Freedom of the press normally applies to the freedom of the press and media to operate and report without unreasonable state interference. It’s important all right, but not for me today. My mind is weighing heavily on a different interpretation of this much used phrase.
I’m looking at the freedom of the press to ride roughshod over the principles, ethics and standards of journalism. Principles like objectivity, impartiality, fairness and accountability. Principles that every journalist should swear by, but sometimes seem to stick two fingers up at instead.
Yesterday, The Telegraph’s Business Editor Alistair Osborne posted a news story bearing the headline “Betfair a ‘shambles’ says punter who lost £16,000”. With a headline like that it was soon all over Twitter like a rash.
Before I go any further I should declare an interest here. I worked for Betfair for two and a half years up until January 2011. I left the company by choice. I am not a shareholder. Regular readers of my blog will know that I am a long standing Betfair customer and fan of the company. My experience working for Betfair served to reinforce what I have always believed. It is a great business, run my passionate and capable people, as well as a great place to work.
After reading the piece I was left with an uneasy feeling that the author has a bit of an axe to grind. Since when has a customer service issue become bona fide business news in a quality UK broadsheet? At best it’s the kind of story that given time may possibly develop into something Anne Robinson may take up on Watchdog – but even that is unlikely as there is no question of skulduggery or deceit.
I then noticed that the author’s last two pieces on Betfair were equally critical in content and tone. I had even tweeted about one of them at the time just a few days ago, as I was disappointed to learn that Betfair had physically prevented journalists (including Alistair Osborne evidently) from entering their AGM. My feeling at the time was that adopting a bunker mentality was not sensible for a public company with nothing to hide.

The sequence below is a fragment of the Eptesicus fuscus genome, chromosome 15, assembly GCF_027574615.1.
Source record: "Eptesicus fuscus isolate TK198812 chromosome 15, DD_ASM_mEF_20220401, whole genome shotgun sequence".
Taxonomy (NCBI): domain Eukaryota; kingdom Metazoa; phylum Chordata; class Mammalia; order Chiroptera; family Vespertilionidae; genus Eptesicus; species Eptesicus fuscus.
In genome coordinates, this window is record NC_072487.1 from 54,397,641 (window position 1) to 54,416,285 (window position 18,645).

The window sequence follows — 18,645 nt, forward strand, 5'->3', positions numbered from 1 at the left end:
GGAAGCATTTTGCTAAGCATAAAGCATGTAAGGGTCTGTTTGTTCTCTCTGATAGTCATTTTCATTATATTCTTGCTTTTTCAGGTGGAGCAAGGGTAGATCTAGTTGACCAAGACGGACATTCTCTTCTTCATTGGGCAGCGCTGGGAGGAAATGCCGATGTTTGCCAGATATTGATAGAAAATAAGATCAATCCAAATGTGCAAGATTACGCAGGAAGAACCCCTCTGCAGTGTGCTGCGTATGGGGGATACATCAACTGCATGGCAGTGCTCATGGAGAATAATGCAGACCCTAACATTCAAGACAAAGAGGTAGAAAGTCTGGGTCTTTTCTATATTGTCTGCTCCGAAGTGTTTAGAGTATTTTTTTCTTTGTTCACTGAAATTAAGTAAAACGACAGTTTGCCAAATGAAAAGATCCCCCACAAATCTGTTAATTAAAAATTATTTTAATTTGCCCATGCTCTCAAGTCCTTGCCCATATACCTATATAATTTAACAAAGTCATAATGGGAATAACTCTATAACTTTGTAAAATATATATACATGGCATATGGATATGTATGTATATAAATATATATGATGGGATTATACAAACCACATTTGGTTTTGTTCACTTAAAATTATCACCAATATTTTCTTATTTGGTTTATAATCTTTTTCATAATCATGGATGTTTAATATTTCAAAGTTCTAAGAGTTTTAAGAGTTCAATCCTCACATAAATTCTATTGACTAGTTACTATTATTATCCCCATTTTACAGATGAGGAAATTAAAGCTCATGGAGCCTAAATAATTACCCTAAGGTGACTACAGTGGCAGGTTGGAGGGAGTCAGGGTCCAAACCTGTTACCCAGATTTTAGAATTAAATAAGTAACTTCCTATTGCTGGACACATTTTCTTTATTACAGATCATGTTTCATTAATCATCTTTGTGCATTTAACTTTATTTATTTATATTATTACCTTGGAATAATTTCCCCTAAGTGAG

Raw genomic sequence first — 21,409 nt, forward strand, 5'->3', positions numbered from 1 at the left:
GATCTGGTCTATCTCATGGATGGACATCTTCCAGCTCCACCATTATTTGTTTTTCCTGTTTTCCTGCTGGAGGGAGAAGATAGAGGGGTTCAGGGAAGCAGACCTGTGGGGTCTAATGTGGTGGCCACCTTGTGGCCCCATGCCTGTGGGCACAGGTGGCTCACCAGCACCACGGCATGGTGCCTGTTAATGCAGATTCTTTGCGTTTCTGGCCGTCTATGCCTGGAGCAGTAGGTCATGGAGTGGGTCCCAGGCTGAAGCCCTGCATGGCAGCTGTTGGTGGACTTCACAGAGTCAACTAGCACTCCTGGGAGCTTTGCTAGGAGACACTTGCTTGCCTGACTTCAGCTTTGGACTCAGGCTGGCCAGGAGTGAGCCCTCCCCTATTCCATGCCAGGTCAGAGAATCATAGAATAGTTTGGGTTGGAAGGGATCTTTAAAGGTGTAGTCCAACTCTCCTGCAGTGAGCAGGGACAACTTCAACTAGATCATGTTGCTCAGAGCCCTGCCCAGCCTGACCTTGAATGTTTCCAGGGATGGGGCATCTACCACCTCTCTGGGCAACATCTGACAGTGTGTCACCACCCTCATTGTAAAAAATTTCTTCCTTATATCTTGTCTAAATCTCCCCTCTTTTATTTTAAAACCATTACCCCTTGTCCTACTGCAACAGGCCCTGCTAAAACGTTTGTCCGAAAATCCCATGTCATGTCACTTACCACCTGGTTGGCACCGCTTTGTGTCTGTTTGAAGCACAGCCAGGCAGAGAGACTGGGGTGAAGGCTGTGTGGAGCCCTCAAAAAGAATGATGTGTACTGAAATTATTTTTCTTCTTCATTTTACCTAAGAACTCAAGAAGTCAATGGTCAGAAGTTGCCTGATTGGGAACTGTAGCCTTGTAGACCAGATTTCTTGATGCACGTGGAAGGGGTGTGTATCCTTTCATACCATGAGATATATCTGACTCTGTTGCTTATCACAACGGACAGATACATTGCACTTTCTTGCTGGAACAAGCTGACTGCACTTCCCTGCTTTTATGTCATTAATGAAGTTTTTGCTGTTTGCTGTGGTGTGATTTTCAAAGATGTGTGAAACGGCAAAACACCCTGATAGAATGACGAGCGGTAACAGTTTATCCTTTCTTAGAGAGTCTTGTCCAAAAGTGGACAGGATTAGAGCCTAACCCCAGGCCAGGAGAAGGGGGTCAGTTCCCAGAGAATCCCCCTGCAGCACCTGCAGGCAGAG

Anyway, after reading the comments under Mr Osborne’s latest piece I was quite shocked at how many people were taking the opportunity to indulge in a spot of Betfair bashing. So I tried to redress the balance and point out that in my opinion the author had an axe to grind and the story was a ‘shameful’ piece of journalism.
Well the moderator was having none of it and after a short delay my comment was removed. Luckily I kept a copy. This is what I posted:
“Shameful journalism. This is not business news. This is the kind of tosh I’d expect from Anne Robinson on Watchdog, not from a business editor on the Telegraph. The author clearly has a personal agenda here. Just look at his recent pieces on Betfair. Take a long hard look at yourself in the mirror Mr Osborne. Is this how they taught you to behave in journo school?”
At the last count the article has 91 comments. Many are littered with strongly worded abuse towards the company, the industry and even the ‘victim’. Some accuse Betfair of being rigged. Others of theft. One even makes reference to the CEO’s ethnicity and jokes about his access to triad gangs to enforce gambling debts.
One wag using the name “the_judge” wrote “Jon Weedon get back in your plantpot. Betfair is a scam outfit. It took me months to get my deposits back from these crooks. I hope they go bust and your shares go down the toilet.”
My point is that my comment was not half as rude or threatening as many posts that still reside in the thread. I can only conclude that it was removed because it did not comply with the sentiment of the anti-Betfair brigade who dominate the thread and it dared to question the author’s journalistic integrity. It looks like the expedient route of censorship prevailed over freedom of speech.
It feels very much to me like double standards are at play here. How can a member of the press corp being excluded from an AGM be an outrage, when a member of the public being excluded from commenting on a poor piece of journalism is fine?